Article: "My Amazon Bestseller Made Me Nothing"

by sidee
9 replies
Good article here on the realities of making money writing books for Amazon:

My Amazon bestseller made me nothing - Salon.com
#article
  • Profile picture of the author travlinguy
    Good article? The guy is #6 on Amazon's fiction list right behind 50 Shades and complains? Poor baby makes $12K and complains? Instead of writing a followup novel to keep the momentum going, he does what? He complains.

    He gets a bunch of publicity using part of a high profile company's logo. The company asks him nicely, without suing him, to change his cover. And what does he do with all that glorious free buzz? He complains. :rolleyes:
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  • Profile picture of the author mhegedus17
    lol. $12k for amazon is not bad at all imo
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  • Profile picture of the author Rod Cortez
    Originally Posted by sidee View Post

    Good article here on the realities of making money writing books for Amazon:

    My Amazon bestseller made me nothing - Salon.com
    It's an entertaining article about the the realities of an author who needs some perspective.

    Here's an interesting excerpt:

    "Don’t get me wrong; as a guy with a couple of books out on an independent publisher I never thought I’d see that kind of money. Previously, my largest royalty check was about $153. I’m thrilled and very proud to say I earned any money as a writer. That’s a miracle. It’s just not the jewel-encrusted miracle most people think bestseller bank accounts are made from.

    The book sold plus or minus 4,000 copies. (The publishing industry is hazy like that. What with sales in fishy-sounding third-world countries like Germany and England.) Being on an indie press I receive a more generous royalty split than most: 50 percent after expenses were deducted."

    He even admits he'd "never thought" he'd "see that kind of money."

    The title is misleading too, he did make something and nowhere in the article does it talk about any earnings that he continued to make.

    Thanks for the share, I needed a good laugh this morning.

    RoD
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  • Profile picture of the author tpw
    Can we say, "Flash in the pan"? LOL

    No marketing plan from his Indie publisher, just a slick rip-off of a big-name company logo.

    Wow, simply wow.

    So what is the guy getting for his 50% to the Indie publisher? Not much, it seems.
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  • Profile picture of the author sethczerepak
    A book isn't a money making strategy, it's an authority building strategy.
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    • Profile picture of the author dndoseller
      Originally Posted by sethczerepak View Post

      A book isn't a money making strategy, it's an authority building strategy.
      Exactly what I was thinking. Its credibility for speaking gigs, more traffic to his blog, more books, listing building, etc. But from what I can tell in the article he has none of that going on.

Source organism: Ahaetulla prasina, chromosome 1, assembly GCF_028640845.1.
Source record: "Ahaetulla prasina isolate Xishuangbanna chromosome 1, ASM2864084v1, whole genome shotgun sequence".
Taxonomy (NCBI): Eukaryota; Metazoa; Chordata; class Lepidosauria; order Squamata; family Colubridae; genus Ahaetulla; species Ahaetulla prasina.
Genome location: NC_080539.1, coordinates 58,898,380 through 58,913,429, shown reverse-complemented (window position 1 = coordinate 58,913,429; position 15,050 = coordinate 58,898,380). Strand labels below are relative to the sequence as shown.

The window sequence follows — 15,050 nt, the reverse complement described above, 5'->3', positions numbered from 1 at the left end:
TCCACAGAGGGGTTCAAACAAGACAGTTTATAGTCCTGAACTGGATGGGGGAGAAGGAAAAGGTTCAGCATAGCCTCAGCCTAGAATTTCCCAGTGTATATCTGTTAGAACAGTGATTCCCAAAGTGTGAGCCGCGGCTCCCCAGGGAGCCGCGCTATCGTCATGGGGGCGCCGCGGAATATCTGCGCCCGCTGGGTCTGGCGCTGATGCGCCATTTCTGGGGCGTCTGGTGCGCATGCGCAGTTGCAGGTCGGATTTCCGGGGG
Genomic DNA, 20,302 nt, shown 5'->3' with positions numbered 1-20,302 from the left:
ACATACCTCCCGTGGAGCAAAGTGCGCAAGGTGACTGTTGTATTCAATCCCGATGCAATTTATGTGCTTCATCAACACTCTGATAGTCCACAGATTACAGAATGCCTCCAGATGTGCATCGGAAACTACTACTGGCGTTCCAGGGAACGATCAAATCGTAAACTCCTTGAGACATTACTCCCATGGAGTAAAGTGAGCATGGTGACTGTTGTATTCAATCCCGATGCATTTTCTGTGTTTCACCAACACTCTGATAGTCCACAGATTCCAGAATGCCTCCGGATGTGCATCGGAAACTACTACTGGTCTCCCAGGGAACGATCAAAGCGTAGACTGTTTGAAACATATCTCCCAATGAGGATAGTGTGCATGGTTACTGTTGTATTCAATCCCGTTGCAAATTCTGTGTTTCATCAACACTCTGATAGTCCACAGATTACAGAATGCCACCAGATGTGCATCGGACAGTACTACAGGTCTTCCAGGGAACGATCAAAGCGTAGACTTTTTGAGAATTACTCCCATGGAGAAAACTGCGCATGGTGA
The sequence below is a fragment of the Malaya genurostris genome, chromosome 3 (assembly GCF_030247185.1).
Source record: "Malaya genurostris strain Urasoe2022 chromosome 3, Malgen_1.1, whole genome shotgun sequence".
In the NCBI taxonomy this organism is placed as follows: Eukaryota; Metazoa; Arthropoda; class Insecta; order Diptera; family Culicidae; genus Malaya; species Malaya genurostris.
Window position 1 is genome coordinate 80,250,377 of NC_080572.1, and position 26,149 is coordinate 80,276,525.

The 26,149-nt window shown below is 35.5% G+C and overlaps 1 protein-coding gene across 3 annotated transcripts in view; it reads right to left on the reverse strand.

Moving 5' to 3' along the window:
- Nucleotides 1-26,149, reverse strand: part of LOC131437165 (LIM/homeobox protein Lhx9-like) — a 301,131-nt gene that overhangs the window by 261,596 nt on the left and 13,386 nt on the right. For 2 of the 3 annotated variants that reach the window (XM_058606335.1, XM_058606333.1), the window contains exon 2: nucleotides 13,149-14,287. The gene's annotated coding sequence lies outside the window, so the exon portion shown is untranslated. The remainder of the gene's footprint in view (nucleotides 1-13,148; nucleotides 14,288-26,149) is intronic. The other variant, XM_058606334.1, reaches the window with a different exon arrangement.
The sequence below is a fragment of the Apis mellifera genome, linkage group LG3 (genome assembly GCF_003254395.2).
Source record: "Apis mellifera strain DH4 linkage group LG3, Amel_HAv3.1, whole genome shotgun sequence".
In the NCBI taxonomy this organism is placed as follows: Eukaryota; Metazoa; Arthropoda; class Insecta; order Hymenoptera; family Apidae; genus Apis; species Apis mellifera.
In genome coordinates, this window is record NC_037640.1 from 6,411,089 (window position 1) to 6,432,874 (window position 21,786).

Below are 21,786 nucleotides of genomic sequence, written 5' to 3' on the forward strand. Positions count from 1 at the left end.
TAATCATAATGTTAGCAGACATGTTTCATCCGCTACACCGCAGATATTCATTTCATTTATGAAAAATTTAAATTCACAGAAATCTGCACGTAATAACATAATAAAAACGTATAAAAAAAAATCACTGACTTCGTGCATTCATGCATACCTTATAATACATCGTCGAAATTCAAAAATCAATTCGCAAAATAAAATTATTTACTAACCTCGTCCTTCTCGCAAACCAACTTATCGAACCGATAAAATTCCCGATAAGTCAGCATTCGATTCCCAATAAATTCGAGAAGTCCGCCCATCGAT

He is definitely not looking at the big picture.

      A book is like a CD for musicians. Its just one income stream.
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      • Profile picture of the author TinkBD
        And the elephant in the room here? He didn't self-publish. I wonder what his royalty was?

        If he'd self published, he'd know exactly how many books he'd sold, if he kept track... And his books will be available, long into the future.

        But the reality is that a fiction one shot isn't ever going to do much... so keep writing.

        And, guys, pubb it yourself. Really.
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  • Profile picture of the author Edward W Smith
    Lots of ideas to consider in the story about the gentleman that made $12k and was not happy. I have some questions about it, that I doubt we will find the answers to, but they are something we can learn from:

    (1) Did he have any kind of goal when he went into the writing project. Was he in it to make money and if so how much? Was he in it for the fame? Did he see it as a springboard to speaking opportunities, etc? Each of these can take you down a different road and change what you view as success.

    (2)Did he "run the numbers" when he signed with the publisher, so he had an understanding of what his earning would be under different scenarios?

    (3)Did he understand that publishers don't do much in the way of publicity for their authors after the initial launch and generating additional sales would be up to him? Did he attempt to do publicity on his own?

    (4)Did he study his contract with the publisher to see if he could create sales "outside the box" by doing things like getting a company to use it as a give away, etc?

    (5)Did he explore ways to use his book success to build on by setting up a speaking business or developing information products to mesh with his book and so on?

    Anyone else have suggestions as to what we can learn from this story?

    Thanks, Edward Smith.
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